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Construction technique for a Pattern-Welded Wolf's Tooth Knife

Over the last year, I have been experimenting with different techniques for creating a Wolf's Tooth pattern similar to the famous pattern-welded spear from Helsinki. To keep track of the different experiments, I have literally kept a Forge Diary in which I document my different attempts. Here is what I believe to be the final potential construction technique for creating a Wolf's Tooth pattern.

The approach creates a sandwich of tool steel between wrought iron. To form the pattern, I forge grooves with a chisel on both sides which are roughly an 1/8in apart. I make a pass with the chisel in one direction to create the grooves and then go back the opposite way to open the cuts back up. After finishing one side, I switch over to the opposite side. Chiseling will cause the rod to bend, so it needs to be straightened occasionally. For this experiment, I used a discarded piece from a twisted bar of 1095 and 15n20. It was about 3/8in square. This is the size I use for all my pattern-welded rods. As you can see on the picture the cuts are not very deep.

After placing the tool steel between the wrought iron, I forge weld the pieces together and use a fuller to gain a little bit more width for the knife. Since I started with scrap pieces, I did not have a lot of extra material. For this experiment, I forged the cutting edge to final shape by the tang and let it grow thicker and less forged towards the tip. As a result, I needed to grind away subsequently more metal the closer I came to the tip. The reason for doing this was to visualize the progression of the pattern. Towards the tang the pattern should not be visible and by the time I reach the tip, the pattern should disappear as the outer wrought iron layer should have been completely ground away. The pattern requires that more of the inner layer is being exposed towards the cutting edge and less of it towards the back of the knife. I am thinking of it as taking a diagonal slice through the metal that reveals more tool steel towards the edge and more iron towards the back of the knife.

This worked out mostly but not quite. It was difficult to keep the tool steel exactly in the middle and I was also rushing the work as usual. While the pattern looks interesting, it is very unlikely that this technique was used for the spear. Nonetheless, it was an interesting experiment and the resulting knife is quite cute.

I am also somewhat curious about the origin of the term "Wolf's Tooth" pattern. I have not seen it properly defined anywhere and in German, I have seen it described as "gezackter Rand". If you have any insights into the term, please share them with me.

Anyway, this really is an entry from my Forge Diary :-)
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Towards Constructing a Spear with Wolf's Tooth Pattern

My latest experiments while still in the form of daggers are getting closer to how spears with this pattern look like. Here is the latest example. The first step is to insert the teeth using refined wrought iron into the high-carbon edge steel. For one side, I forged all the teeth and for the other side I cut them. Can you tell the difference?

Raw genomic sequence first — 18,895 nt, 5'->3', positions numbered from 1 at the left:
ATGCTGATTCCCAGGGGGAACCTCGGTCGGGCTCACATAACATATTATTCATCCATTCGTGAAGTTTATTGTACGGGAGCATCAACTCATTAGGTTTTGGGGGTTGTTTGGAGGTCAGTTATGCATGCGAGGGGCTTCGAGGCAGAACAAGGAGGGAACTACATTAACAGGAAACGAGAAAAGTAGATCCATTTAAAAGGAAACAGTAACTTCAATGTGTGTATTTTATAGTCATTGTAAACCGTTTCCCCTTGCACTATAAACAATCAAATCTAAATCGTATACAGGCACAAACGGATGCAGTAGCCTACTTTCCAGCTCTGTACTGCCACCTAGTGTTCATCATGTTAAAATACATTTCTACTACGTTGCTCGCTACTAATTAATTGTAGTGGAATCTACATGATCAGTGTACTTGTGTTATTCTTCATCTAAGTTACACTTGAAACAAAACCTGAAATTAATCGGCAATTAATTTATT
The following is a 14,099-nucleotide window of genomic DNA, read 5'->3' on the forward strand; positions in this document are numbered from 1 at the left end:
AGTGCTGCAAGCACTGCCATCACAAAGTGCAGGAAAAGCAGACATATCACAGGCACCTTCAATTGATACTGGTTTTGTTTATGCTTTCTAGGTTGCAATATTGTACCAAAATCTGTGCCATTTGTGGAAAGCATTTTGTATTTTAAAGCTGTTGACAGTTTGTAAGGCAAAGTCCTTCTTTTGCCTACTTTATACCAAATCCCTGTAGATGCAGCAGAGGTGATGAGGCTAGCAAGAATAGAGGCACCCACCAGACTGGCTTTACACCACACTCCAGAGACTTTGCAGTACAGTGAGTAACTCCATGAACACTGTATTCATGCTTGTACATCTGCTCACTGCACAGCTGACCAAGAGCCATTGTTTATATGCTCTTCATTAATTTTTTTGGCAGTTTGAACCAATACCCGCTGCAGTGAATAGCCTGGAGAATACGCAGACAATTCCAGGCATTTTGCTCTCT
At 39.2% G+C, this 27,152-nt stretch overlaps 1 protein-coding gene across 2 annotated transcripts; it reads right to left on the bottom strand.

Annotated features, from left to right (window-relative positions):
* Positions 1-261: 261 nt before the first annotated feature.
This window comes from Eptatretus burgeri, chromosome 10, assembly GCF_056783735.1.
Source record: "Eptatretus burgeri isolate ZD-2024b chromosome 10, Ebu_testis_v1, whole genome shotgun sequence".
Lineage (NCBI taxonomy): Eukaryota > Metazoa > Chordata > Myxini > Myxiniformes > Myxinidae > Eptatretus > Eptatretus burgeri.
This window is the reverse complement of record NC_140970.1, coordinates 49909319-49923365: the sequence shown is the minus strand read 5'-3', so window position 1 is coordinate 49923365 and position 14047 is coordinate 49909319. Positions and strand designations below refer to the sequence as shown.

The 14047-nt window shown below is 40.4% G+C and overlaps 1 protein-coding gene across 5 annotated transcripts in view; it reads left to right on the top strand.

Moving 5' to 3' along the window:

Afterwards, I make the core from wrought iron and a twisted pattern-welded rod. In this case, I did a fish-mouth weld but that is not what I have seen in spears. After the core is welded, I fit both of the pieces together. The fit needs to be as tight as possible for the next welding step to be successful:

Here are the results before heat treating with a light etch:

Still far from perfect but slowly getting there.
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Another variation on forging the Wolf's Tooth Pattern

The first image shows another Wolf's Tooth experiment in the making - both sides have teeth in the high-carbon steel which have been filled with wrought iron. I need to weld the core next time.

The second image shows the model for the guard with a motif of celtic dogs from Aidan Meehan. This will be cast in bronze.
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Forging and Cutting Teeth for Wolf's Tooth Pattern

Here is an experiment with forging the teeth; refining forged teeth with the bandsaw, and different cuts on the bandsaw.

Ps: Only the first two teeth remain just forged; the rest I destroyed with the bandsaw.
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Questing for the Wolf's Tooth Pattern

Forge Diaries: Episode 1 and Episode 3 all lightly touched on the Wolf's Tooth Pattern. Here is my latest experiment in the form of a small dagger:

I still need a few more experiments before I can cover the techniques in a video update. So, bear with me.

Feel free to ask questions below.
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Forge Diaries: Episode 5: Refining and Carburizing Wrought Iron

This episode shows techniques for refining wrought iron to give it finer grain. It also shows how to carburize wrought iron and then turn it into shear steel. Both of these techniques are combined to forge a sax knife. Enjoy!

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